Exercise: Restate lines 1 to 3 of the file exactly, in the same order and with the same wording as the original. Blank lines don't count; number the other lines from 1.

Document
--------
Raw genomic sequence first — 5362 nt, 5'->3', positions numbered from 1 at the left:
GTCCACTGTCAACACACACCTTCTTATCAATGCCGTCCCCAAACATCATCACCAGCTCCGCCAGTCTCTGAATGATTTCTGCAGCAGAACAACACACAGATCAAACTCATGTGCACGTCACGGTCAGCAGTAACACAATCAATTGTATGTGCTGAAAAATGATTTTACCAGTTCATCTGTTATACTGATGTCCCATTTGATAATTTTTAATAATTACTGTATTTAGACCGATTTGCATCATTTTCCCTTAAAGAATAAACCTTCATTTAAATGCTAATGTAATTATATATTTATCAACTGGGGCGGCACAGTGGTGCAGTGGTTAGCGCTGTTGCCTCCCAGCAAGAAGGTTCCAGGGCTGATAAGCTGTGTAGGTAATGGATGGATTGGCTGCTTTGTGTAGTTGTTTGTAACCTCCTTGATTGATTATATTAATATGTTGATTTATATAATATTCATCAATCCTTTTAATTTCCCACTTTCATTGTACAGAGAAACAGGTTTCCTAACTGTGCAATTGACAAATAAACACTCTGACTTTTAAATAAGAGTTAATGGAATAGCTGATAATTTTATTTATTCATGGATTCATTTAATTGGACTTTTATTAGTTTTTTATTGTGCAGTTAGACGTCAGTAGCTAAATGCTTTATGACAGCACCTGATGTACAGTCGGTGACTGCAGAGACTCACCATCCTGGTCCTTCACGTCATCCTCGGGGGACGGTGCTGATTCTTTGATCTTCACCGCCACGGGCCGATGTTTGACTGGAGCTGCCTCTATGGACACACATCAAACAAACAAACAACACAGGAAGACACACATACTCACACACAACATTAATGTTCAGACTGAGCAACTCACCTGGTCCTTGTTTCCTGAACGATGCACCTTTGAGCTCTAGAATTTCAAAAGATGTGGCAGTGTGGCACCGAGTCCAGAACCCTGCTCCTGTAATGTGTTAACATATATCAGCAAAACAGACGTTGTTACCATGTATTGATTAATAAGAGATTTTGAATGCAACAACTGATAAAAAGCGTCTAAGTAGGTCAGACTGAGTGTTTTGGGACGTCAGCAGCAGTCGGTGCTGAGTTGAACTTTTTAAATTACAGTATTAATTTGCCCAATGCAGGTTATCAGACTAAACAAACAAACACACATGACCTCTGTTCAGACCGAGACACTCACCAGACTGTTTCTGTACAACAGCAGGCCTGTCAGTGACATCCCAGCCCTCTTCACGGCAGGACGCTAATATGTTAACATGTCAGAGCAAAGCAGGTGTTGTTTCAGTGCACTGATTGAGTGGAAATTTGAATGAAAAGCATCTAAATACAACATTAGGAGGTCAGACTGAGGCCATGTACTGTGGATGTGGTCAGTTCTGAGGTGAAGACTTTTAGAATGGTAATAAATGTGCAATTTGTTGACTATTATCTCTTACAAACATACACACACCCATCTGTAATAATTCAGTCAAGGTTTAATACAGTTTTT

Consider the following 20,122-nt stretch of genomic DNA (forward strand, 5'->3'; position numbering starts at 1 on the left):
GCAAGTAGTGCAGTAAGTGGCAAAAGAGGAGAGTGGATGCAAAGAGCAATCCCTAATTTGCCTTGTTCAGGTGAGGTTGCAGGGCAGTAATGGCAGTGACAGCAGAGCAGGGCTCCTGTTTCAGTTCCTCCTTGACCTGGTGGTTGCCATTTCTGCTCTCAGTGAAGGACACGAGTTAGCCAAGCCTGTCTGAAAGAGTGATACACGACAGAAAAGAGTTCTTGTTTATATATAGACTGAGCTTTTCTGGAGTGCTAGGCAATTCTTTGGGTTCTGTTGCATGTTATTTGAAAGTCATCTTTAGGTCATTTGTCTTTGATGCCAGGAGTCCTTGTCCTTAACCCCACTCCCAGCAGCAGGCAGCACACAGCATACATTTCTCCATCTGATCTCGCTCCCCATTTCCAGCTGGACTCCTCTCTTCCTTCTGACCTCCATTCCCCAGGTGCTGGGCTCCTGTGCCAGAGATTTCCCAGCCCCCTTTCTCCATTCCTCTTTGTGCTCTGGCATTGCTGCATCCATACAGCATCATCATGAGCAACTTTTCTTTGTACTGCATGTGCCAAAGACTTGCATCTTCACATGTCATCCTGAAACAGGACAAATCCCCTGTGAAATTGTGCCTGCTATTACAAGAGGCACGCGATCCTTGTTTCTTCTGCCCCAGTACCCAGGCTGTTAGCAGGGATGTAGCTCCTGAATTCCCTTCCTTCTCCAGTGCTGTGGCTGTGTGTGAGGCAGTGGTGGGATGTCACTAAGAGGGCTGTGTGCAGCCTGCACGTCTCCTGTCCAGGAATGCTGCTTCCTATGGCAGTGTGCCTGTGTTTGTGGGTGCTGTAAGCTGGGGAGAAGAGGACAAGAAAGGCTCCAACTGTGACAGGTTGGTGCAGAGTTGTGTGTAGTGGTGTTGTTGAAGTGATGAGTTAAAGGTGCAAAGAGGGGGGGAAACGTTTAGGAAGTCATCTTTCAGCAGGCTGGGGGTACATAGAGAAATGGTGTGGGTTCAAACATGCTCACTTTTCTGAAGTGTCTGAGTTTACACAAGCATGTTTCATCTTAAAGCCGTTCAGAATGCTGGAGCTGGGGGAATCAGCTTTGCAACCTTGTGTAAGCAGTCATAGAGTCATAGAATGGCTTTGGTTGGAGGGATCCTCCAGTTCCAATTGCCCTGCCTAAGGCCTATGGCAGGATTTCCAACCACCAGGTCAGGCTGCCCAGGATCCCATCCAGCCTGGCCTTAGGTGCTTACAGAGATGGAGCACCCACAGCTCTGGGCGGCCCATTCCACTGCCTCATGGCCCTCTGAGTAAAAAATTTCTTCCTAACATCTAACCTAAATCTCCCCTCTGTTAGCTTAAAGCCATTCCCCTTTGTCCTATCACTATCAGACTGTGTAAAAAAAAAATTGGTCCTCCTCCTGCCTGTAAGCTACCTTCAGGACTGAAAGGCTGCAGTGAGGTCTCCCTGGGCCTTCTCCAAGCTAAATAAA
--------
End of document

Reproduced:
Raw genomic sequence first — 5362 nt, 5'->3', positions numbered from 1 at the left:
GTCCACTGTCAACACACACCTTCTTATCAATGCCGTCCCCAAACATCATCACCAGCTCCGCCAGTCTCTGAATGATTTCTGCAGCAGAACAACACACAGATCAAACTCATGTGCACGTCACGGTCAGCAGTAACACAATCAATTGTATGTGCTGAAAAATGATTTTACCAGTTCATCTGTTATACTGATGTCCCATTTGATAATTTTTAATAATTACTGTATTTAGACCGATTTGCATCATTTTCCCTTAAAGAATAAACCTTCATTTAAATGCTAATGTAATTATATATTTATCAACTGGGGCGGCACAGTGGTGCAGTGGTTAGCGCTGTTGCCTCCCAGCAAGAAGGTTCCAGGGCTGATAAGCTGTGTAGGTAATGGATGGATTGGCTGCTTTGTGTAGTTGTTTGTAACCTCCTTGATTGATTATATTAATATGTTGATTTATATAATATTCATCAATCCTTTTAATTTCCCACTTTCATTGTACAGAGAAACAGGTTTCCTAACTGTGCAATTGACAAATAAACACTCTGACTTTTAAATAAGAGTTAATGGAATAGCTGATAATTTTATTTATTCATGGATTCATTTAATTGGACTTTTATTAGTTTTTTATTGTGCAGTTAGACGTCAGTAGCTAAATGCTTTATGACAGCACCTGATGTACAGTCGGTGACTGCAGAGACTCACCATCCTGGTCCTTCACGTCATCCTCGGGGGACGGTGCTGATTCTTTGATCTTCACCGCCACGGGCCGATGTTTGACTGGAGCTGCCTCTATGGACACACATCAAACAAACAAACAACACAGGAAGACACACATACTCACACACAACATTAATGTTCAGACTGAGCAACTCACCTGGTCCTTGTTTCCTGAACGATGCACCTTTGAGCTCTAGAATTTCAAAAGATGTGGCAGTGTGGCACCGAGTCCAGAACCCTGCTCCTGTAATGTGTTAACATATATCAGCAAAACAGACGTTGTTACCATGTATTGATTAATAAGAGATTTTGAATGCAACAACTGATAAAAAGCGTCTAAGTAGGTCAGACTGAGTGTTTTGGGACGTCAGCAGCAGTCGGTGCTGAGTTGAACTTTTTAAATTACAGTATTAATTTGCCCAATGCAGGTTATCAGACTAAACAAACAAACACACATGACCTCTGTTCAGACCGAGACACTCACCAGACTGTTTCTGTACAACAGCAGGCCTGTCAGTGACATCCCAGCCCTCTTCACGGCAGGACGCTAATATGTTAACATGTCAGAGCAAAGCAGGTGTTGTTTCAGTGCACTGATTGAGTGGAAATTTGAATGAAAAGCATCTAAATACAACATTAGGAGGTCAGACTGAGGCCATGTACTGTGGATGTGGTCAGTTCTGAGGTGAAGACTTTTAGAATGGTAATAAATGTGCAATTTGTTGACTATTATCTCTTACAAACATACACACACCCATCTGTAATAATTCAGTCAAGGTTTAATACAGTTTTT

Consider the following 20,122-nt stretch of genomic DNA (forward strand, 5'->3'; position numbering starts at 1 on the left):